Recently I was talking with a client and he referred to me as a “Tortoise,” which honestly, I was taken back by. I never thought of myself as slow and lackadaisical, and I would imagine that 99% of those that work with me or know me would agree with me. As he and I continued to talk, I had what Steven Covey (author of “7 Habits of Highly Effective People”) called an “A-HA Moment” – the time in which something confusing suddenly has clarity.
Chasing the future
I have always explained my approach to investing as “Straight Line Investing,” simply meaning that the objective is to have a client’s money growing steadily over time, if their intentions are growth, or keeping principal intact and monthly interest flowing, if their objective is income. On the opposite side of the equation is the approach of stock market investing which aims to have ultimately higher returns for those that have the stamina and stomach for the ride. I do not practice in the world of stocks, bonds, and mutual funds. I am not licensed to do so. I am not anti-market – in fact, I have some of my own funds “in the market”. I work in the world of Safe Money Products – ones where principal safety is the main objective, and funds are never invested into any equity or bond positions.
Volatility is here to stay
I am often asked by new clients (prospects) about my opinion on what is the better approach in today’s difficult world of volatility and low interest rates. The truth is, I cannot say with any degree of certainty. The truth is no one can. It’s a personal decision that each investor needs to make for themselves. I have gained many clients over the years when markets are turbulent. I would rather have discussions with prospects when the markets are booming. My philosophy is that making decisions about market or safe investing during turbulent times is not healthy – since many times those decisions come from fear instead of confidence in the planning process. When the markets are in turmoil I hear the radio waves full of “doomsday predictions” – that is not an ethical way to market but “ethics in marketing” is a discussion for another article.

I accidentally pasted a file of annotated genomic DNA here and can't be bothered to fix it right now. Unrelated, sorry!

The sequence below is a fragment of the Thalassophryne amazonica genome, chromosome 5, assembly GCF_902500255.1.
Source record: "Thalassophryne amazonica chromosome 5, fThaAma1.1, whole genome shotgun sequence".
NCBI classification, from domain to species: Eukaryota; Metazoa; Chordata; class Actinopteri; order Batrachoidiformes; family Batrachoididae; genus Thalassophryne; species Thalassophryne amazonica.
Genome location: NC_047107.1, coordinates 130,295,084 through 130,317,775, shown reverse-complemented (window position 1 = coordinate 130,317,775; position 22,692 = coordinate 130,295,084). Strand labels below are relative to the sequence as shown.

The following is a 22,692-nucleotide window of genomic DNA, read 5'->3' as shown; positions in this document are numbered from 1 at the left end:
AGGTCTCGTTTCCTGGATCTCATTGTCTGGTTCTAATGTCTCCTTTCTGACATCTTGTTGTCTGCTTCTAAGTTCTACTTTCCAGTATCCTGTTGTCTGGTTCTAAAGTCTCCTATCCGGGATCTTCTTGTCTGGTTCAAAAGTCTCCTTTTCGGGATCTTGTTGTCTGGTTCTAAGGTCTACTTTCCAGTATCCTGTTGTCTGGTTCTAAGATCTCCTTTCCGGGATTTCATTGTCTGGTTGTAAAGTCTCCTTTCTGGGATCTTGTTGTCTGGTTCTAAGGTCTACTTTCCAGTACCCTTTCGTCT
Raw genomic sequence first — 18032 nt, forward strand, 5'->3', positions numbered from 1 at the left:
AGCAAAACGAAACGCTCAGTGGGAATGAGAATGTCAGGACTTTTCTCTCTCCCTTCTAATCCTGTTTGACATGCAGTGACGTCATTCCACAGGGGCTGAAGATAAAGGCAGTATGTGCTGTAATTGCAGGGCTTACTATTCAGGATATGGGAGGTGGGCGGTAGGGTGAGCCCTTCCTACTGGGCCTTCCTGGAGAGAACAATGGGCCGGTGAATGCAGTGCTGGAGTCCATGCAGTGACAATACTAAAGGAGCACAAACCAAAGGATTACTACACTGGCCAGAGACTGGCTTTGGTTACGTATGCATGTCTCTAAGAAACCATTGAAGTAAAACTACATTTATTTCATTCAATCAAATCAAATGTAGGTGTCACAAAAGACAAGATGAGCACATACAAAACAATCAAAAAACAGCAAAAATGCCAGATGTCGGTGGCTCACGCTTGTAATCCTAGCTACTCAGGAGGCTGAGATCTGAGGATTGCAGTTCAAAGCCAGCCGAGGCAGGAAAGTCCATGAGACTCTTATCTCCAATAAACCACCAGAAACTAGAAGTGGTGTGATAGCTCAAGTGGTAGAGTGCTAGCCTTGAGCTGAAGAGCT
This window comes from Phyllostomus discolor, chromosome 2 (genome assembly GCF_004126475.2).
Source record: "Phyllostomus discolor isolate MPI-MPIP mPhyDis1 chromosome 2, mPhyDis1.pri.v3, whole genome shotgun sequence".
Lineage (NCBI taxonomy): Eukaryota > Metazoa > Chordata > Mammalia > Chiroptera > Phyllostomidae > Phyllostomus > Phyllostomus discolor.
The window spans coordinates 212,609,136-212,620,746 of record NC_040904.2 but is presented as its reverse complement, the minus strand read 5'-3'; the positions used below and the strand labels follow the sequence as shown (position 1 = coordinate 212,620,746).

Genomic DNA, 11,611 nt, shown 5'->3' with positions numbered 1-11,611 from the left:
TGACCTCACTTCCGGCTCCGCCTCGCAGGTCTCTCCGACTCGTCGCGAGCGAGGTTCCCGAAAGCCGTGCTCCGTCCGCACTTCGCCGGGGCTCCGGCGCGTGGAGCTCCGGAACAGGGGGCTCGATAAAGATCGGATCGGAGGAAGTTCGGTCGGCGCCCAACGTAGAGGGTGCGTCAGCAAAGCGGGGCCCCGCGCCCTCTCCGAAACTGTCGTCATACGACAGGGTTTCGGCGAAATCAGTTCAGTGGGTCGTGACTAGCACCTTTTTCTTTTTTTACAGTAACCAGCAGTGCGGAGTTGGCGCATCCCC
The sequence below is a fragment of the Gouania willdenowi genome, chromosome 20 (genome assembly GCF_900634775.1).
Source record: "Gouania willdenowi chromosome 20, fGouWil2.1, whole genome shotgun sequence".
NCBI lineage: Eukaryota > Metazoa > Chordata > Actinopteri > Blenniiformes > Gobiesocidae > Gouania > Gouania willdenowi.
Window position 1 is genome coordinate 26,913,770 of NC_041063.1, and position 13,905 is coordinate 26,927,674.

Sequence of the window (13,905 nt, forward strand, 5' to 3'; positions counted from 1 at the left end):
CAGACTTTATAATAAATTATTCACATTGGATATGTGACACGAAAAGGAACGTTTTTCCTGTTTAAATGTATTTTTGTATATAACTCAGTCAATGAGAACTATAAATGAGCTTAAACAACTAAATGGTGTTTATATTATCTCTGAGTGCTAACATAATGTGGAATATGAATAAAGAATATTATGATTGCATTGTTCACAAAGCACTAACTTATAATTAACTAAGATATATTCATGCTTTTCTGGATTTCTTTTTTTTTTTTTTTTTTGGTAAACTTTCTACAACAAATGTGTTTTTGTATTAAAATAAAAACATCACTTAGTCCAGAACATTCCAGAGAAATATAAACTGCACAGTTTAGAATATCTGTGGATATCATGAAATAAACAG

Expenses of Asset Management
Some simple research would show that the S&P 500 Index (a well-known benchmark on how the general stock market is performing) returned an average of 6.48% over a ten-year period (as of 1/31/16). The results of expenses related to investing in the market are not part of that number. Expenses in asset management (fees) continue to be a debate in the financial circles, but even if we look at one of the lowest management costs in the industry – Vanguard – the 10-year performance of their S&P 500 Index Fund (VFINX) was 6.36%.
A decade No more No Less
Our 10 year investment models, which utilize multiple safe money products, are right on par with the numbers above. However, if you look at 3 and 5-year S&P 500 returns – they have performed several points higher than our modeling. The challenge with looking at the past as an indication of future performance is like a “dog chasing its tail.” The decision of market investing vs. safe investing rests more in the individual’s (or institutions) comfort in “the ride”. A very simplistic example is the two charts, below, which illustrate that over the last 10 years, the ending points of both Safe Money (principal protected) investing and Market investing are very similar.
One (the Tortoise) is the Safe Money ride – slow and steady – “Straight Line” – nothing too fancy. The second is the Market (the Hare) – a much wilder ride of ups and downs – bursts and setbacks.
In the end the decision on where to invest lies with the investors propensity to risk or risk aversion. There is no way to predict future trends – either in the market or in the interest rate movements. I will continue to look for opportunities for my clients that provide principal protection and competitive returns as compared to other safe money products such as traditional banking and insurance company offerings.